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Try adding 2-4 Db at 3kHz and 1-2 Db at 5kHz, this should add presence and clarity to the dialogue as a temporary fix until you decide to get a new speaker.


Edit: Sorry, I didn't realize that your receiver did not have EQ control.
 

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Discussion Starter · #18 ·
Ubersanger, this is *exactly* the answer I have been looking for. But how do I do this without an external processor? Won't this exceed the cost of a new speaker?And even if I did get a new speaker, how would the new one be "peakable" at those frequencies? Please state possible options.

Thanks very much!
 

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You are right. If you do not have some sort of EQ control on your reciever, you would need some other sort of processor so porbably not the best option. Probably no way to get around it without some sort of money spent. Have you tried going the phantom center route, where the receiver routes the center signal into the fronts instead, which most receivers give you an option to do with the set-up controls? It might be something to check out to see if you like the sound.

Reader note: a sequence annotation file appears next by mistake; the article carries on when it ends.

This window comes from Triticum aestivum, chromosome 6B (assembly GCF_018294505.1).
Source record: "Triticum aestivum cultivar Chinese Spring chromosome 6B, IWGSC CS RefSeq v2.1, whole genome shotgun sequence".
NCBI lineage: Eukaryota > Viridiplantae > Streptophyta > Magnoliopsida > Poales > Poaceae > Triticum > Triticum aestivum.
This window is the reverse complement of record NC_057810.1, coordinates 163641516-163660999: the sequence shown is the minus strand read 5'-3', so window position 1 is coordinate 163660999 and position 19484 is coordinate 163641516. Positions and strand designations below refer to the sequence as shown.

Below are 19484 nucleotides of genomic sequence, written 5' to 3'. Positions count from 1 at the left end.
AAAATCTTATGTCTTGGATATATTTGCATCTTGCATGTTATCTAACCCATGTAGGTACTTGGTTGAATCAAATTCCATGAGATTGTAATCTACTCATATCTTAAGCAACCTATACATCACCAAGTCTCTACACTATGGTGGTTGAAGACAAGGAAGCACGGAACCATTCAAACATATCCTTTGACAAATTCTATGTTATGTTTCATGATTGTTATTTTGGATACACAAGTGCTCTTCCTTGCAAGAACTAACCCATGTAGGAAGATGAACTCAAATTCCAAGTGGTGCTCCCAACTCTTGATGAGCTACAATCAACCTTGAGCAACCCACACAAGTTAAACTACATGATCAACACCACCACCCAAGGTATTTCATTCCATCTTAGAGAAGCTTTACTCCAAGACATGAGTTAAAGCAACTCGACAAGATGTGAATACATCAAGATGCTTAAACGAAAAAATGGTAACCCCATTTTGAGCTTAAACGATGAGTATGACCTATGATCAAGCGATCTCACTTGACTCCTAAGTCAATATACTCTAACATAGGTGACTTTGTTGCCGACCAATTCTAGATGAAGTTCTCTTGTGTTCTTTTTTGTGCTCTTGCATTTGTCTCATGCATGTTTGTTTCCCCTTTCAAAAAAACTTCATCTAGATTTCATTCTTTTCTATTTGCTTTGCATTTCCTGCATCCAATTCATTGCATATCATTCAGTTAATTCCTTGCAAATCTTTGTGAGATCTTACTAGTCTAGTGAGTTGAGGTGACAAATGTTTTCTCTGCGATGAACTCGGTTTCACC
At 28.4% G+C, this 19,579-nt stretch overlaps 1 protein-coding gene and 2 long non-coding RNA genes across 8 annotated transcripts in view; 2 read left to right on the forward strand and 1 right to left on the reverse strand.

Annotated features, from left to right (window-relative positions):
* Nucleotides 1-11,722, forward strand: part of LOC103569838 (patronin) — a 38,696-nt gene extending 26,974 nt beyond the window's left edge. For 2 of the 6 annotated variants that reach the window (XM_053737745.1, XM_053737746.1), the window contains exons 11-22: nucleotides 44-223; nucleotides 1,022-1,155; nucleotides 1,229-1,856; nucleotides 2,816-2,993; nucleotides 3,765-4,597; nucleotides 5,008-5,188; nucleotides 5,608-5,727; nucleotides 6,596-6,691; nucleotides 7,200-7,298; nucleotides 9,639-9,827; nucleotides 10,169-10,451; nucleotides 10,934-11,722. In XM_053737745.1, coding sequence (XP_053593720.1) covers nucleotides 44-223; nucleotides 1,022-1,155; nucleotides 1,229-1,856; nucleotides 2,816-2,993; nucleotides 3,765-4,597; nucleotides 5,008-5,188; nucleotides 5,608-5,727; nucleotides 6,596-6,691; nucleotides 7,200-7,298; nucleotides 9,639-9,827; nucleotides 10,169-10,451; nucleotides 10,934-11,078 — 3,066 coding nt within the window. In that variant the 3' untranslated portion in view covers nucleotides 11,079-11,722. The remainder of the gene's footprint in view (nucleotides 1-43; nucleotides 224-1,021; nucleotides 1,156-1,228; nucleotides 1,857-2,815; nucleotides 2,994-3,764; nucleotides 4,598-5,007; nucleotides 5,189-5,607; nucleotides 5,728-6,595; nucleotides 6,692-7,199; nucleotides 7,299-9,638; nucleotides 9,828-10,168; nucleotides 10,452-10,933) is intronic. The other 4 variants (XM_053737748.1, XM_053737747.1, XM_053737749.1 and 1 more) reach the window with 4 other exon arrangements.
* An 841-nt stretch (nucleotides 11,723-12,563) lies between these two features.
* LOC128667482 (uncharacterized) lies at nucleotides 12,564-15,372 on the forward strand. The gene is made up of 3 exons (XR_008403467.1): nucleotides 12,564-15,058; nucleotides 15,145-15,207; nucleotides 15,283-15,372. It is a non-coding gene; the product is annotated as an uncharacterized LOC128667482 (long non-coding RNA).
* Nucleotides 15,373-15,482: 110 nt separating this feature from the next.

The question is how much of the sound problem is the speaker itself and how much may be an acoustical issue with the space that its in which would need calibration and EQ tuning to compensate for.
 

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Discussion Starter · #20 ·
I have tried the "phantom" speaker approach and that is why I added the center channel speaker in the first place. And the room acoustics probably do play a major role although this is a fairly "hard" room.

It is difficult to say how much of the problem is the speaker and how much is me. Dialogue is a problem when voices drop off or are muffled. Some material sounds fine and I don't have a problem. But when listening to "Pirates" or "Narnia," for example, where there is a lot of background noise or music, I

miss a lot. I know there is a hearing difficulty, but I know it can be fixed with the

right frequency response mapping.

I will look for an AV receiver with an equalizer built in and see if I think I can afford it.